Thanks, Holly… off to a fun start here in Bolivia, I am just loving this so far. Now in sweaty Santa Cruz, I’ll spend the next few days on the back of a motorcycle heading into the countryside, looking forward to some Easy Rider time… Submitted by Peter Soley on Wed, 10/17/2012 – 13:59
Great post, Peter! Makes me want to visit La Paz…and find Celestina’s bakery! Submitted by Rose on Wed, 10/17/2012 – 18:38
Hey Rose, thanks for the encouraging words, I really enjoy reading what you’re up to in Colombia, this is really such a fantastic experience, for all of us so different and it’s great we can share via the Fellows Blog! Abrazos de Bolivia mi amiga!!! Submitted by Peter Soley on Sun, 11/11/2012 – 05:27
You paint such a great (and honest) picture of La Paz Peter! All the best on your Bolivian adventure amigo. Submitted by Gareth Leonard on Thu, 10/18/2012 – 11:23
hey que onda Gareth, thanks for the comment & you certainly have a unique perspective having lived here. hope all is well in guate, sounds like you’re loving life there, hard to believe we’re already a month into this great adventure, cómo vuela el tiempo Submitted by Peter Soley on Sat, 10/20/2012 – 06:52
What a great walk through the day in the life of a Kiva Fellow. I swear I could smell the aroma of those sweet cookies baking away. What a delightful and stellar example of how your work is helping the world:) Miss you~ Submitted by Amy Richards on Sat, 11/03/2012 – 09:19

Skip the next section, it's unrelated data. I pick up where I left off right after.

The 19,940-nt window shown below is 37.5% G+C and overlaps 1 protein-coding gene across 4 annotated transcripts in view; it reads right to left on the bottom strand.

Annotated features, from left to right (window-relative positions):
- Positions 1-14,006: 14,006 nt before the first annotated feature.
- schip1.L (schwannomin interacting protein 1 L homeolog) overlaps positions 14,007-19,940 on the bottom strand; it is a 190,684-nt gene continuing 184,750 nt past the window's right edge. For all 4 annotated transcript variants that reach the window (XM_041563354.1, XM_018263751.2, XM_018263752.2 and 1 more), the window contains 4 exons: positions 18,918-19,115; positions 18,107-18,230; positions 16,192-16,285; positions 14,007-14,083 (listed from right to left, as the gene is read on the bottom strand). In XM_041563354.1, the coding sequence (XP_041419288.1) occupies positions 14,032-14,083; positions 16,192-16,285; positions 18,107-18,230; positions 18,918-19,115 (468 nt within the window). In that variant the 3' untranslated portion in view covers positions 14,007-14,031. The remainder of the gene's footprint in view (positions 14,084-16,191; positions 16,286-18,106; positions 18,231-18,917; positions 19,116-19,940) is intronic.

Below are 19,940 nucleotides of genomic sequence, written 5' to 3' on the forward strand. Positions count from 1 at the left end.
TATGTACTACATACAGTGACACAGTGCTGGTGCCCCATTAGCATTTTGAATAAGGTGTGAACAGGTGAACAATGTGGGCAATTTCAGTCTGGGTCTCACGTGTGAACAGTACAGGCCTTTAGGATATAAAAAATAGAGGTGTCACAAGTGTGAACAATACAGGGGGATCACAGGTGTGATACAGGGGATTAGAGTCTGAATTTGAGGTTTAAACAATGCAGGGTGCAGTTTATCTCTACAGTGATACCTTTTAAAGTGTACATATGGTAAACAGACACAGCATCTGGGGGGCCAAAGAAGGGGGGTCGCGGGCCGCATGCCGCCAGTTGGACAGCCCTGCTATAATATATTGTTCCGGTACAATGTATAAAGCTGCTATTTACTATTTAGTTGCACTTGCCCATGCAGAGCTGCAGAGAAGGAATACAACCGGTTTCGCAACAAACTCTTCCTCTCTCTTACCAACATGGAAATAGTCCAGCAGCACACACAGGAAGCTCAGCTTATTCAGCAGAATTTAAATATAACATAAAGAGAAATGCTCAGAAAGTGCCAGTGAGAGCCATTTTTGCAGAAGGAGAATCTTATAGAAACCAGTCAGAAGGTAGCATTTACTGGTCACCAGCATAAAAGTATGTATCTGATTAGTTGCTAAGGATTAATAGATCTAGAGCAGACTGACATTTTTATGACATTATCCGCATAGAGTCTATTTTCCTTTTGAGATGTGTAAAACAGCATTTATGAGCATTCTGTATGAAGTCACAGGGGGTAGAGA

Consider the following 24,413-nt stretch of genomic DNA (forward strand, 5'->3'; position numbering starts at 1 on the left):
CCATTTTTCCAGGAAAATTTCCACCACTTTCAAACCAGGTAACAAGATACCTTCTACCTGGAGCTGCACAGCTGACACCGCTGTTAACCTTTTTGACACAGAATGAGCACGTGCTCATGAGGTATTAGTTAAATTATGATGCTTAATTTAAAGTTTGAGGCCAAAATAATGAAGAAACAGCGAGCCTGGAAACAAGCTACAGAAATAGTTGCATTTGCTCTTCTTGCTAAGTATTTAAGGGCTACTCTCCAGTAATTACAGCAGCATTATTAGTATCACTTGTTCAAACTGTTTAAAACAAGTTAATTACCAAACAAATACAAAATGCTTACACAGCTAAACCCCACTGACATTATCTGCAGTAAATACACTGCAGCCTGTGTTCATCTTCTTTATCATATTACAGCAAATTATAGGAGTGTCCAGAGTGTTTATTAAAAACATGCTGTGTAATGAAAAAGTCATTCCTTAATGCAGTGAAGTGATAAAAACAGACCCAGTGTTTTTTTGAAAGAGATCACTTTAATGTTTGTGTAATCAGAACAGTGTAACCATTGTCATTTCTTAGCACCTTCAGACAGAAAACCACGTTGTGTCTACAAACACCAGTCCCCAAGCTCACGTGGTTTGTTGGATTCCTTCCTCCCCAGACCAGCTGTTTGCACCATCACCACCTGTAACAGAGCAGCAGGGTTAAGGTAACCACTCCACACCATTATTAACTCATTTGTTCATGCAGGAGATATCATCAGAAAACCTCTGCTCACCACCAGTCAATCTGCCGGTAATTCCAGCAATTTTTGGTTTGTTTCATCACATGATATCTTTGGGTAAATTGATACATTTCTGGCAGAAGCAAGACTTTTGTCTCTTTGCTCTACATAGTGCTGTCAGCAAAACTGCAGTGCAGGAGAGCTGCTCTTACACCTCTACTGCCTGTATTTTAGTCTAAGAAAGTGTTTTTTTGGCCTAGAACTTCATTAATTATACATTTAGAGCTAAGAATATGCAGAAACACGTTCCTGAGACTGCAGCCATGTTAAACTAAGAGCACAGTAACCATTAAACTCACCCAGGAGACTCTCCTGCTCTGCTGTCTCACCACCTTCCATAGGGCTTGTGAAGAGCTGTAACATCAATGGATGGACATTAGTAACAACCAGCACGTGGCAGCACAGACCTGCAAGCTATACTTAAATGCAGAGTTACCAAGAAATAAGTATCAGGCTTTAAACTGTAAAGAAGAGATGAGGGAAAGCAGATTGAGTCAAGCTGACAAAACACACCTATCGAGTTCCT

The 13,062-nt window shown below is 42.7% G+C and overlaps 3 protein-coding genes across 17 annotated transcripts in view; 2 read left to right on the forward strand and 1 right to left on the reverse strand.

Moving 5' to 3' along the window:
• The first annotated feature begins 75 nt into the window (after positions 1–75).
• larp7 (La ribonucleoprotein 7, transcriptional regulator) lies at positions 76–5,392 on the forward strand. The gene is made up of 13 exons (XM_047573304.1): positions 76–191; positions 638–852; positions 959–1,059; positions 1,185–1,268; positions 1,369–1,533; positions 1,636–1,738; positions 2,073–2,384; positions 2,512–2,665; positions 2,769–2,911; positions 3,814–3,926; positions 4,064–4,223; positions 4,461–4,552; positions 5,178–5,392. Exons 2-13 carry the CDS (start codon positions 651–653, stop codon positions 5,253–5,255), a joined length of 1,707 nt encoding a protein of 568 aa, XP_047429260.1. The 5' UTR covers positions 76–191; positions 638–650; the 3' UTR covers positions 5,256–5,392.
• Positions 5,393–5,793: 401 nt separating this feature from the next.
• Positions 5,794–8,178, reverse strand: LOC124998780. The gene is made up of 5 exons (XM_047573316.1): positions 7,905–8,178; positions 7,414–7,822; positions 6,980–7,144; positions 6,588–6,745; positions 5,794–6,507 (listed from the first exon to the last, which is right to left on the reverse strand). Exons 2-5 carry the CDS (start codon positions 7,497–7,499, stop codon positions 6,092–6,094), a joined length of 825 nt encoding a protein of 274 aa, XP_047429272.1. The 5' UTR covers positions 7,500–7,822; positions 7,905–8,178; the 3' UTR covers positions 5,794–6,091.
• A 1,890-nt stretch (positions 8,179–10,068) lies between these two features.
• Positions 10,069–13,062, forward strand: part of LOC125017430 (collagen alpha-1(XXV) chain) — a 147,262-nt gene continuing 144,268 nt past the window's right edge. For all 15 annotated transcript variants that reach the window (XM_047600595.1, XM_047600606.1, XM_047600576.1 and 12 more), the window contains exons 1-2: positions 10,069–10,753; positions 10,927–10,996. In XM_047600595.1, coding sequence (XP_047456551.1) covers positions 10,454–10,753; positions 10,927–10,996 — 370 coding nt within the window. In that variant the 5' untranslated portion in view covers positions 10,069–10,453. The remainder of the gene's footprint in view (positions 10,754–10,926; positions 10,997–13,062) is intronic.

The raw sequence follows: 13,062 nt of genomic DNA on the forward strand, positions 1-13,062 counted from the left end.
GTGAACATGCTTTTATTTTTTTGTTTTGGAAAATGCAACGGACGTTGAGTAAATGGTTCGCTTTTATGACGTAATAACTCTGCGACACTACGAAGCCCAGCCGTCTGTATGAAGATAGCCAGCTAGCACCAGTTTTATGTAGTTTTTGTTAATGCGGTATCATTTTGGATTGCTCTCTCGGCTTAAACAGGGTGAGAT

Hey Amy! Your baking would be a huge hit here in Bolivia, especially those pecan sandies! I miss you all as well, I think of you all the time & it’s a great feeling knowing I have family and friends behind me back home sending me love and support. xoxo Submitted by Peter Soley on Sun, 11/11/2012 – 05:26
Hey Peter. Is Celestina hiring? I’ll be in the Peru area and can hike over for an interview. I love your real-life story of this entrepreneurial woman and her success. Thank you. Mom Submitted by Susan on Sat, 11/03/2012 – 09:34
Hey mumsie, thanks for checking this out! I’d be happy to ask Sra. Celestina, she’s be a hoot to work with, very spirited. Tough work, though, long hours this time of the year with all the holidays… seems to me you’re enjoying the retired life far too much to go back to work! Can’t wait to see you in January, it will be awesome to celebrate your 70th birthday at Machu Picchu!!! xoxo Submitted by Peter Soley on Sat, 11/03/2012 – 15:47
Right on Peter. .Beautiful stories, heartfelt love and compassion. You are truely a hero. any room for me at the bakery? xo stace- rowdy really misses you. Submitted by stacey on Wed, 11/07/2012 – 15:36
Hey Stacey! Great to hear from you, I’m glad you can see a slice of my new world! So different from my life in Maine, but rich & rewarding in every way. I miss you too and Rowdy would love it down here, lots of friends for him to hang with in the streets! Hi to Bart! Submitted by Peter Soley on Sun, 11/11/2012 – 05:23